Nadhim Zahawi is a member of the BIS Select Committee, the Party’s Policy Board and MP for Stratford on Avon.

Since 2010, Britain has pursued a clear and decisive economic plan. We’ve been an island of stability, in stark contrast to a Europe mired in crisis and uncertainty. When Kipling wrote ‘If you can keep your head when all about you / Are losing theirs and blaming it on you,’ he could have been referring to Conservative economic policy.

By sticking to our guns we have now the fastest growing economy in the G7. Indeed, the recovery began much earlier than first thought. Recent revisions to GDP show that not only was there no double dip, but that the economy returned to its pre-crash size last year. There are 1.8 million more people in work, we’ve seen record falls in youth unemployment and business investment is growing at double digit rates.

What’s missing from this picture is stronger real wage growth, but we should be in no doubt that Conservatives are best placed to help on this. By taking tough decisions on spending we’ve been able to support take-home pay with cuts to income tax. The strong jobs recovery has also meant we’re backing the first real-terms increase in the Minimum Wage since the recession.

In the long run, higher pay can only be paid for with a more productive workforce, and that means better schools and more skills. We’ve reformed schools with a more rigorous, industry-relevant curriculum, and we’re on track to see two million apprenticeship starts by the end of this Parliament. We’ve also introduced a modern industrial strategy: working in partnership with business to back the most advanced sectors of our economy, from robotics to pharmaceuticals, synthetic biology to satellites. It’s about long-term planning on the skills, finance and infrastructure we need to create the high paid jobs of the future.

Yet all our plans to drive up pay are only possible in the context of a strong economy. Without economic stability, employers would not have the confidence to invest in new skills or research and development, nor would tax cuts and a higher minimum wage be affordable. So we must continue to work through our plan, and we can’t let the public forget the risks that remain.

Those risks are numerous. China is over-leveraged and struggling to reduce its dependence on government-led investment. The days of rapid rollicking growth in the emerging economies seem to be over. Above all, a weak eurozone is threatening to slip back in to a triple dip recession. The IMF has said that just 30 per cent of eurozone banks are healthy enough to rebuild their balance sheets and boost lending at the same time.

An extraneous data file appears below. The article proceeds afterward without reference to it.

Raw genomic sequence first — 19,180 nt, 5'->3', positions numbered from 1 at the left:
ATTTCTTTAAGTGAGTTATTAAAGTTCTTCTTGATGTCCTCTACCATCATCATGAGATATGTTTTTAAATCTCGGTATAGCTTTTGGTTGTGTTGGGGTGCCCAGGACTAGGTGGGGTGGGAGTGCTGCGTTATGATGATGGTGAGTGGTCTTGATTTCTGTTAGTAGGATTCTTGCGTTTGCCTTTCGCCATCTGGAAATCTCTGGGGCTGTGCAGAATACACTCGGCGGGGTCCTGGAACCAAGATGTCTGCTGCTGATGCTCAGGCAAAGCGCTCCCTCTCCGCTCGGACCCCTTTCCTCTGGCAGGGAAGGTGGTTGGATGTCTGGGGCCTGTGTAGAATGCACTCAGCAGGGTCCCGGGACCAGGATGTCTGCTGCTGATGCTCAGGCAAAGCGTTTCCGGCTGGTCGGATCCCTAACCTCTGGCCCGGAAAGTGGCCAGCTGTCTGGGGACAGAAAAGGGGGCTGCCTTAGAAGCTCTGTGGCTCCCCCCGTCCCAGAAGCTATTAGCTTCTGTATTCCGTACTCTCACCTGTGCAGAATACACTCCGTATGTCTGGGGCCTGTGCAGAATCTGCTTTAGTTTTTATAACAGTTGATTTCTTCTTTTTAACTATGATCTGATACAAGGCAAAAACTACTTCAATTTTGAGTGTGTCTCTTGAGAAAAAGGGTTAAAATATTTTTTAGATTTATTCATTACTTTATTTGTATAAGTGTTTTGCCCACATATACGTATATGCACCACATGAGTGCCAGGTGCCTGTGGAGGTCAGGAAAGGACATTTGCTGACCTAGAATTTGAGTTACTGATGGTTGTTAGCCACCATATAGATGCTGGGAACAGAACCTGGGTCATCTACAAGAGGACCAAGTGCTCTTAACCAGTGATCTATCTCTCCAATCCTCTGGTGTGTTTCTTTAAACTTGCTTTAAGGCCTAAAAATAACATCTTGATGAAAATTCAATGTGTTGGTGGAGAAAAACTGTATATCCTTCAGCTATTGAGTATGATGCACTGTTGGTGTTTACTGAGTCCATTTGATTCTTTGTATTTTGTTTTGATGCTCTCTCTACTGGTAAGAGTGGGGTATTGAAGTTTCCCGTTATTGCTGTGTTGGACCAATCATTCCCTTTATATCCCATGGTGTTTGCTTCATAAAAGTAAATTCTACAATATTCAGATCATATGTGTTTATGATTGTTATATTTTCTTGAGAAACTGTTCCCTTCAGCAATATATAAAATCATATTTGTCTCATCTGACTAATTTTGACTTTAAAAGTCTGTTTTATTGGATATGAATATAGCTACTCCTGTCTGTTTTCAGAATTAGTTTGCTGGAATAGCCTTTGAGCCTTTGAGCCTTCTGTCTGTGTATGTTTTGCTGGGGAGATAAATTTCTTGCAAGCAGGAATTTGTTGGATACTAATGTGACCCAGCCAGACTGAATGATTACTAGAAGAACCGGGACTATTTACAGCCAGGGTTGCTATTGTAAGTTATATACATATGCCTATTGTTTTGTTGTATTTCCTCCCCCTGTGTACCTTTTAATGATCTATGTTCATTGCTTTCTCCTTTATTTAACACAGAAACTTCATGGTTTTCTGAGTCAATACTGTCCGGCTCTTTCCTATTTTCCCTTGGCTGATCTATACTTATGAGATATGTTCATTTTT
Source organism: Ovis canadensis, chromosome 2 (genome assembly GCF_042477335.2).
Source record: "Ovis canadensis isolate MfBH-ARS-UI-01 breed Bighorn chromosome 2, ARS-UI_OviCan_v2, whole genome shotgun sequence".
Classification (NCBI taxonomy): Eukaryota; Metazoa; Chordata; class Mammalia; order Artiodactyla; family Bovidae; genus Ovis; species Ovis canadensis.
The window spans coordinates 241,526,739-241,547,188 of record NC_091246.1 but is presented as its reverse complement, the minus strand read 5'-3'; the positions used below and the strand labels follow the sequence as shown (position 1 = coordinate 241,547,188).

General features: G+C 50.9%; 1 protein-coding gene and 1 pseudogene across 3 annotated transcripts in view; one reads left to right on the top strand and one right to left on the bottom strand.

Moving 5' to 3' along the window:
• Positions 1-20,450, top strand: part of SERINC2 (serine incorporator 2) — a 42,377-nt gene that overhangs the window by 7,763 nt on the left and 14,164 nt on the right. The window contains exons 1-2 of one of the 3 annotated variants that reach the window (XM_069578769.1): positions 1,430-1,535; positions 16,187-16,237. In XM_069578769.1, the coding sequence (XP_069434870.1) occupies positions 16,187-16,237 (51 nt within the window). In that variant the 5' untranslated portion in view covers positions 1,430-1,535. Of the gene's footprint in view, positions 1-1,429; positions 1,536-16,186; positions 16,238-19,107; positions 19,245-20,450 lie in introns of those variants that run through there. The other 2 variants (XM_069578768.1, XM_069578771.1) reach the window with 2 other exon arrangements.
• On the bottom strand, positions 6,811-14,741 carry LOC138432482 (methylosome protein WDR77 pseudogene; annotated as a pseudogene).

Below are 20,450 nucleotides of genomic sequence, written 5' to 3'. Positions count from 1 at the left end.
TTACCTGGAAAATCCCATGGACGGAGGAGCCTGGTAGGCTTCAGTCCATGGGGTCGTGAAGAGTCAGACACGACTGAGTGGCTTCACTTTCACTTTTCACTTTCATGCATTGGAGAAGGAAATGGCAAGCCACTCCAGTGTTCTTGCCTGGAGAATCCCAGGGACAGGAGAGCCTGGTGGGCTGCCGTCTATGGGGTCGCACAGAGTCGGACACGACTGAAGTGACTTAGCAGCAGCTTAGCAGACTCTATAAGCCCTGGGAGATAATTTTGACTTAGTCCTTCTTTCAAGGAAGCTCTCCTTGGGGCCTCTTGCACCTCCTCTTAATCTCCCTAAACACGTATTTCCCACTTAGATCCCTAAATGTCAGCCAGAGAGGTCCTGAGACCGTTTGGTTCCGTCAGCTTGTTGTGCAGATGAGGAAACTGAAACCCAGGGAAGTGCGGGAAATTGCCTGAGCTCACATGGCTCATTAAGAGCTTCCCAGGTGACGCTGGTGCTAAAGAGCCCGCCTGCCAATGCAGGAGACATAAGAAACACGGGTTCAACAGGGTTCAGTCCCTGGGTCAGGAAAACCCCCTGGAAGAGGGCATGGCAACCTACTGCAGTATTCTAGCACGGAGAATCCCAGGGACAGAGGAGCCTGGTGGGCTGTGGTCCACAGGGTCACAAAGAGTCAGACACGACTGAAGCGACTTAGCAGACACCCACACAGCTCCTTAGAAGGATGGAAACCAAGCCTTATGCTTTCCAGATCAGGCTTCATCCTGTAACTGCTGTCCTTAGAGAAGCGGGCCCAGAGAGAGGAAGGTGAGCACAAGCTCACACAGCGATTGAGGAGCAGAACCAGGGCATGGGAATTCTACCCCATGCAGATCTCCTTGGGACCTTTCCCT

Weak banks are matched by weak governments. As in 2010, the experience of Greece is instructive. Threats from the government to exit the IMF bailout programme early have sent Greek bond yields soaring. This isn’t because Greece is really ready to “stand alone” but because the political agenda is being driven by a populist left committed to reversing reforms and writing off half the country’s debt. The problem here is not just that the Greek government have lost control of the economy, but that they’ve lost control of the argument.

For many years, Labour have derided this comparison, arguing that “Britain is not Greece”. And, yes, they’re right. Britain is not Greece because we have a strong government with a clear plan. That plan means that unlike Greece we enjoy the confidence of investors and we’re not at the mercy of events.
So having lost the big argument on the need for early austerity, Labour is now experimenting with a new argument, one which I suspect we’ll hear a lot more of in the months ahead. It goes like this: the biggest threat to Britain’s recovery is not more borrowing, debt and tax but David Cameron’s plan to hold an In/Out referendum on Europe by 2017. The suggestion is that this will create uncertainty, which in turn will hit business confidence.

Leaving aside the business costs of an unreformed Europe, Labour’s central premise is deeply flawed.  Something is wrong with the relationship between the British people and the European Union – that is the cause of uncertainty, not the prospect of a referendum. So denying the British people a voice won’t make that uncertainty go away, quite the opposite. It will give credence to the UKIP argument about a Westminster conspiracy against democracy, assist the rise of minority parties who are long on angry slogans and short on solutions, and ensure a future of weak government without the parliamentary numbers to drive though serious reform. Let’s see what happens to business confidence under Lab-Green-SNP coalition in 2025. By contrast, we’re putting the question to the British people because we want to end this uncertainty, one way or another.

So we must remain vigilant against the external threats to the recovery, because the plan is working but it isn’t finished. At the same time we must do everything we can to see off the biggest single internal threat to our economy: another Labour Government.